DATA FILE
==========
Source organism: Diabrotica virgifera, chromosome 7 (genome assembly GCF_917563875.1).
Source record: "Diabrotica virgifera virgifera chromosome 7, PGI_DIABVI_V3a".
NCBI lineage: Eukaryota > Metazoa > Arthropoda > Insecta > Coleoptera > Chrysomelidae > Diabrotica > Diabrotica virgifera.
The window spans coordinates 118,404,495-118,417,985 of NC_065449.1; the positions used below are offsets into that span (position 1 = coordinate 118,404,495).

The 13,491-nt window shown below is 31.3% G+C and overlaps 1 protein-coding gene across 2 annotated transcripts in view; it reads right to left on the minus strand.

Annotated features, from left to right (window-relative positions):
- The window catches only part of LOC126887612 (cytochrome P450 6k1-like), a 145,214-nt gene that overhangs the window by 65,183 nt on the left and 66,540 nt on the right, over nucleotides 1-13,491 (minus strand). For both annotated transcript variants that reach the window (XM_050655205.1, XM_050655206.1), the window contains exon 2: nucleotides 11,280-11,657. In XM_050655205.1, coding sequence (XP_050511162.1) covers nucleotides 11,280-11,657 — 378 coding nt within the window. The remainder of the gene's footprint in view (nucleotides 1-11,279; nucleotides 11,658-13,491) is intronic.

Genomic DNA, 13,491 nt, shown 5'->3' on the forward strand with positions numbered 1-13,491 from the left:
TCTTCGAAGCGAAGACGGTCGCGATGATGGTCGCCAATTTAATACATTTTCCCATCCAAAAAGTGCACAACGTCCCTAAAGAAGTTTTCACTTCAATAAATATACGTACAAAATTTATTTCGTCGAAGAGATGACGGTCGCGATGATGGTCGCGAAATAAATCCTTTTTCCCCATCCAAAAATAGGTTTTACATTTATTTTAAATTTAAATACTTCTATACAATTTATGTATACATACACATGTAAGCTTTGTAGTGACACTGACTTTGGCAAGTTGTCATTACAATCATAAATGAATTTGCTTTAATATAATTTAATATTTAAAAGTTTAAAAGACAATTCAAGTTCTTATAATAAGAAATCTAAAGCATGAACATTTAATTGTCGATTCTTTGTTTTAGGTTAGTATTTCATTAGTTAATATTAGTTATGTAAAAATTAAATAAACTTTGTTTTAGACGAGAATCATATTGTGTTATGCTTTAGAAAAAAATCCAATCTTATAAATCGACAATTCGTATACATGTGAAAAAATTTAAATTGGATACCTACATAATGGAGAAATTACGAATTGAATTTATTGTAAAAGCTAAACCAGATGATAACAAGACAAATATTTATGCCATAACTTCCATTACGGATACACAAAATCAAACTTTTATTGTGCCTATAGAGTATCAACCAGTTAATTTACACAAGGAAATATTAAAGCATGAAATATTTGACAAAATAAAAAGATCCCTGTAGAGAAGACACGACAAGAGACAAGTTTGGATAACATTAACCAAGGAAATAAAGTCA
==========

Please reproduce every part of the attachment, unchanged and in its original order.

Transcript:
Source organism: Diabrotica virgifera, chromosome 7 (genome assembly GCF_917563875.1).
Source record: "Diabrotica virgifera virgifera chromosome 7, PGI_DIABVI_V3a".
NCBI lineage: Eukaryota > Metazoa > Arthropoda > Insecta > Coleoptera > Chrysomelidae > Diabrotica > Diabrotica virgifera.
The window spans coordinates 118,404,495-118,417,985 of NC_065449.1; the positions used below are offsets into that span (position 1 = coordinate 118,404,495).

The 13,491-nt window shown below is 31.3% G+C and overlaps 1 protein-coding gene across 2 annotated transcripts in view; it reads right to left on the minus strand.

Annotated features, from left to right (window-relative positions):
- The window catches only part of LOC126887612 (cytochrome P450 6k1-like), a 145,214-nt gene that overhangs the window by 65,183 nt on the left and 66,540 nt on the right, over nucleotides 1-13,491 (minus strand). For both annotated transcript variants that reach the window (XM_050655205.1, XM_050655206.1), the window contains exon 2: nucleotides 11,280-11,657. In XM_050655205.1, coding sequence (XP_050511162.1) covers nucleotides 11,280-11,657 — 378 coding nt within the window. The remainder of the gene's footprint in view (nucleotides 1-11,279; nucleotides 11,658-13,491) is intronic.

Genomic DNA, 13,491 nt, shown 5'->3' on the forward strand with positions numbered 1-13,491 from the left:
TCTTCGAAGCGAAGACGGTCGCGATGATGGTCGCCAATTTAATACATTTTCCCATCCAAAAAGTGCACAACGTCCCTAAAGAAGTTTTCACTTCAATAAATATACGTACAAAATTTATTTCGTCGAAGAGATGACGGTCGCGATGATGGTCGCGAAATAAATCCTTTTTCCCCATCCAAAAATAGGTTTTACATTTATTTTAAATTTAAATACTTCTATACAATTTATGTATACATACACATGTAAGCTTTGTAGTGACACTGACTTTGGCAAGTTGTCATTACAATCATAAATGAATTTGCTTTAATATAATTTAATATTTAAAAGTTTAAAAGACAATTCAAGTTCTTATAATAAGAAATCTAAAGCATGAACATTTAATTGTCGATTCTTTGTTTTAGGTTAGTATTTCATTAGTTAATATTAGTTATGTAAAAATTAAATAAACTTTGTTTTAGACGAGAATCATATTGTGTTATGCTTTAGAAAAAAATCCAATCTTATAAATCGACAATTCGTATACATGTGAAAAAATTTAAATTGGATACCTACATAATGGAGAAATTACGAATTGAATTTATTGTAAAAGCTAAACCAGATGATAACAAGACAAATATTTATGCCATAACTTCCATTACGGATACACAAAATCAAACTTTTATTGTGCCTATAGAGTATCAACCAGTTAATTTACACAAGGAAATATTAAAGCATGAAATATTTGACAAAATAAAAAGATCCCTGTAGAGAAGACACGACAAGAGACAAGTTTGGATAACATTAACCAAGGAAATAAAGTCA